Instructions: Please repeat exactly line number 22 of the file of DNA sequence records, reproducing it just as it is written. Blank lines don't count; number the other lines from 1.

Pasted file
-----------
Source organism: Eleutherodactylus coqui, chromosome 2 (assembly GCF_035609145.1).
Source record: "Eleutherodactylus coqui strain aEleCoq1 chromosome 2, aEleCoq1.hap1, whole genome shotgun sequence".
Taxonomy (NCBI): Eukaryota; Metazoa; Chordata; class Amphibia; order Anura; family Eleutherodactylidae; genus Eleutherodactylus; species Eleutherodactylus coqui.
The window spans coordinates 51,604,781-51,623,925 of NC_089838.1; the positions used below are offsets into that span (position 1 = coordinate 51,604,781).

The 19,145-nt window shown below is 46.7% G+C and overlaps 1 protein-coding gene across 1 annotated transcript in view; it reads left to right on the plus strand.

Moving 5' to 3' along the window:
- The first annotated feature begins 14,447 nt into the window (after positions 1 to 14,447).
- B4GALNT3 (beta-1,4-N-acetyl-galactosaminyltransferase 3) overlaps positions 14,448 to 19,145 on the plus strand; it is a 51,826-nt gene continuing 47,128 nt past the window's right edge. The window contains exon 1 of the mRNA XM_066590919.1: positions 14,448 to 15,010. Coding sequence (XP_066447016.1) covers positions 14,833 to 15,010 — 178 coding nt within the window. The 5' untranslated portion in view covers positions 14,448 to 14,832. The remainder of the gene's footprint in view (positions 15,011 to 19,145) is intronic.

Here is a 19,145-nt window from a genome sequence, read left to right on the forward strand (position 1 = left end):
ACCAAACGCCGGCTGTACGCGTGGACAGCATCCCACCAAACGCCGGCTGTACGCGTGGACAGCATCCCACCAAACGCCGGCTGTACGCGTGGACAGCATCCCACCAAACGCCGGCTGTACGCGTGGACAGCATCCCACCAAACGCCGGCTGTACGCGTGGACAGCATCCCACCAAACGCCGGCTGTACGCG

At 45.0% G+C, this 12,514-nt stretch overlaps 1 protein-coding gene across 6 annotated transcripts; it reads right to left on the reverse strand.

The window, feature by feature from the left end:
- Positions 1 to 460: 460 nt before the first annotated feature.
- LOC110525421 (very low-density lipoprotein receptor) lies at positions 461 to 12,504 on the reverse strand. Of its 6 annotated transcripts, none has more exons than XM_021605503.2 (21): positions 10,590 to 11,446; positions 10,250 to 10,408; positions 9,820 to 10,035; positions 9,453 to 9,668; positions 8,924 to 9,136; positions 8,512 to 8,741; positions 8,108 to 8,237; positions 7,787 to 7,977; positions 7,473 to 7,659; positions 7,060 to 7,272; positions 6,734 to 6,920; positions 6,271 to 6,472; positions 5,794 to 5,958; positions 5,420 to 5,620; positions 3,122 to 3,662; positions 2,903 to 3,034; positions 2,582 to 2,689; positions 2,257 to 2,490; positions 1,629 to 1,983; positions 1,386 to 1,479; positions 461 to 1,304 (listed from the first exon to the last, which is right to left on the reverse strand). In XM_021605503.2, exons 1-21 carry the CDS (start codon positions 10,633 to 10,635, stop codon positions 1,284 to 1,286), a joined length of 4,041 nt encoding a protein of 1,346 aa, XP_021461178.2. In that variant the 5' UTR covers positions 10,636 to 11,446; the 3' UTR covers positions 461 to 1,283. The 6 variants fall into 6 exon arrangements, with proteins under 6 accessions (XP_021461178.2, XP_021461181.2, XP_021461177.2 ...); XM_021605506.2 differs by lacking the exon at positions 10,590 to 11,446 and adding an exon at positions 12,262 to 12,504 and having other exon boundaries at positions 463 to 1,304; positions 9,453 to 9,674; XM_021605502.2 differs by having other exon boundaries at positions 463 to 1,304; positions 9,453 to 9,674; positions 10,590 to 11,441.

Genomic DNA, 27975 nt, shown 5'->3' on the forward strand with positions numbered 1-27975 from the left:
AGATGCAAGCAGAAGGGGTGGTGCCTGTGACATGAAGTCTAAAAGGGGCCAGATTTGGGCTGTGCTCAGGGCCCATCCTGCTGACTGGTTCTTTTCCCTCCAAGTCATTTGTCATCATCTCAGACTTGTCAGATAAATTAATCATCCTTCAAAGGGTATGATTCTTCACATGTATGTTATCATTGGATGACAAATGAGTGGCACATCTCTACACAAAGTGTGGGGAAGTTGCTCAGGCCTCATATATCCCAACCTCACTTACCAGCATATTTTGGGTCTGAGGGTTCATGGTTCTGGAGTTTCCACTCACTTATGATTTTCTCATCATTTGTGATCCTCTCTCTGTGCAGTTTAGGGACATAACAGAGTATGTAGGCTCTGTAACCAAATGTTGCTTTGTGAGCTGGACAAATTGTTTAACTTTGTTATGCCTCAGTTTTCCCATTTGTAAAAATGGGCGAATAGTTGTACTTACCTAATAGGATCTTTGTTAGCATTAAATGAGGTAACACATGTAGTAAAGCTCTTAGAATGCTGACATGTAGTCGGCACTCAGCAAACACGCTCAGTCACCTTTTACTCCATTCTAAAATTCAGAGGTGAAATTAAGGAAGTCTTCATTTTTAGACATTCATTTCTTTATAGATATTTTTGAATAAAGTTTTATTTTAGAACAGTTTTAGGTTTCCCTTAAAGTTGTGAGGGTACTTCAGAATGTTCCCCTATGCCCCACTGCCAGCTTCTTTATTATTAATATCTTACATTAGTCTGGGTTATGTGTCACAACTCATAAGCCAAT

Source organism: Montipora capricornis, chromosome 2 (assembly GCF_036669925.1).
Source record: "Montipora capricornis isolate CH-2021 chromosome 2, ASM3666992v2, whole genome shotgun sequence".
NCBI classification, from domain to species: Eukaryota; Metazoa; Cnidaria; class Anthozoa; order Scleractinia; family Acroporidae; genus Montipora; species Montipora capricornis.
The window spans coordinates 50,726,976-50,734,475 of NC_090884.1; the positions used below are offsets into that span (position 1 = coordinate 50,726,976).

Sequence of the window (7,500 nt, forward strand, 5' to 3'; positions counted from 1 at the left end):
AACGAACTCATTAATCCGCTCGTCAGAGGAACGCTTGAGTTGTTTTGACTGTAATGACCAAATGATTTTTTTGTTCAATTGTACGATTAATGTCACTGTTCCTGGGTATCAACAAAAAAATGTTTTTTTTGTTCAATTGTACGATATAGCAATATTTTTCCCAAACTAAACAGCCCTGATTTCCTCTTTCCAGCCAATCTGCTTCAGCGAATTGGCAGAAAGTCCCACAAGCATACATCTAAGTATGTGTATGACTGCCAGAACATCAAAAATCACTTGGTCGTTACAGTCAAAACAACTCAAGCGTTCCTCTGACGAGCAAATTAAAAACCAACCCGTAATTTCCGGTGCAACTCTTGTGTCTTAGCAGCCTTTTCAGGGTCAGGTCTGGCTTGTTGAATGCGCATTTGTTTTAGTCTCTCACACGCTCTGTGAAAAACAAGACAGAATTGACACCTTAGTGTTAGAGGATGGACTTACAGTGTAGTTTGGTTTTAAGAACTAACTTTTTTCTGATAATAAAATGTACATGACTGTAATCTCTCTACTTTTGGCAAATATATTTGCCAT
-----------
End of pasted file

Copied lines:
AACGAACTCATTAATCCGCTCGTCAGAGGAACGCTTGAGTTGTTTTGACTGTAATGACCAAATGATTTTTTTGTTCAATTGTACGATTAATGTCACTGTTCCTGGGTATCAACAAAAAAATGTTTTTTTTGTTCAATTGTACGATATAGCAATATTTTTCCCAAACTAAACAGCCCTGATTTCCTCTTTCCAGCCAATCTGCTTCAGCGAATTGGCAGAAAGTCCCACAAGCATACATCTAAGTATGTGTATGACTGCCAGAACATCAAAAATCACTTGGTCGTTACAGTCAAAACAACTCAAGCGTTCCTCTGACGAGCAAATTAAAAACCAACCCGTAATTTCCGGTGCAACTCTTGTGTCTTAGCAGCCTTTTCAGGGTCAGGTCTGGCTTGTTGAATGCGCATTTGTTTTAGTCTCTCACACGCTCTGTGAAAAACAAGACAGAATTGACACCTTAGTGTTAGAGGATGGACTTACAGTGTAGTTTGGTTTTAAGAACTAACTTTTTTCTGATAATAAAATGTACATGACTGTAATCTCTCTACTTTTGGCAAATATATTTGCCAT